Fall 2024

Borders, Migration, Gender: Contemporary Germany since 1989

Listed in: German, as GERM-322


Jonas Rosenbrueck (Section 01)


What happens when a wall crumbles and borders disappear? Since 1989, this question has been at the center of contemporary German cultural and political life. When the Wall dividing East from West Germany fell, Germans sought to reconstitute themselves as one “reunified” nation. However, this unity has proven fragmentary, fragile, and contentious, most recently at the height of the Refugee Crisis in 2015 which triggered intense debates around German identity. Our class will investigate three fault lines that, since the disappearance of the Wall and its Cold War binary, have cut through Germany’s tenuous sense of unity in the intervening decades: first, the continued East/West divide, particularly attempts to come to terms with the legacy of East German authoritarianism in the present. Second, we will explore the role of race, migration, and refugees in shaping what has come to be called “Multikulti” Germany, in opposition to a closed-off “Fortress Europe.” Third, and inflecting both of these dividing lines, we will consider the gendered dimension of debates around notions of belonging, including the continued force of oppositions such as man/woman and gay/straight that are seen to bisect German social life. We will focus in these explorations primarily on short pieces of post-1989 literature, but the course will also draw on materials from history, film, and pop culture. Authors may include Olivia Wenzel, Sasha Marianna Salzmann, Jenny Erpenbeck, Rainald Goetz, Antje Rávik Strubel, Emine Sevgi Özdamar, and Elfriede Jelinek. Additionally, students will acquire crucial conceptual tools from the tradition of critical theory and political philosophy, which deepen our understanding of contemporary and historical phenomena such as belonging, exclusion, walls, and “internal borders.” Small-group work and frequent writing exercises will allow students to develop their oral and written fluency in German. Conducted in German.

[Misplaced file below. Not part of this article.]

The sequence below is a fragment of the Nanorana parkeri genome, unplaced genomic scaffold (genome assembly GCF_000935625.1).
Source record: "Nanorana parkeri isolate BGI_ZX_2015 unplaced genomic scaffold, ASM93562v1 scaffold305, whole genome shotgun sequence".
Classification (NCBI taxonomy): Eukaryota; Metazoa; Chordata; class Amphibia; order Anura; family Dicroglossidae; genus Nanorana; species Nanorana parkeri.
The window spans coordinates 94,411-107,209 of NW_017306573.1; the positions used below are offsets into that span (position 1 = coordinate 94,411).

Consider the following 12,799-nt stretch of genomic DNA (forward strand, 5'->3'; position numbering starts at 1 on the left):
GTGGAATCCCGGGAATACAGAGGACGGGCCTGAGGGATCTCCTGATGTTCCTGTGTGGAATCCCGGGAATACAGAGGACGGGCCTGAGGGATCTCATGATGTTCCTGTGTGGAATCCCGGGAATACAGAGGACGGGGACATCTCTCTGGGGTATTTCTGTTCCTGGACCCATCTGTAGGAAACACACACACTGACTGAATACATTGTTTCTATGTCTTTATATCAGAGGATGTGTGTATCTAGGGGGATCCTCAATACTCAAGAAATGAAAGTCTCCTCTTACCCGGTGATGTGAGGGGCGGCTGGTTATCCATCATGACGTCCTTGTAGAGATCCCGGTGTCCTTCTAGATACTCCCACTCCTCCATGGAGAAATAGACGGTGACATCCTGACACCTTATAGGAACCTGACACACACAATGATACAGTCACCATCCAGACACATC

Fall semester: Professor Rosenbrück.

How to handle overenrollment: null

Students who enroll in this course will likely encounter and be expected to engage in the following intellectual skills, modes of learning, and assessment: an emphasis on instruction in languages other than English (in particular listening, speaking, reading, and writing skills), oral presentations, group work, short writing exercises, and regular discussion posts.

Course Materials


Other years: Offered in Fall 2022, Fall 2024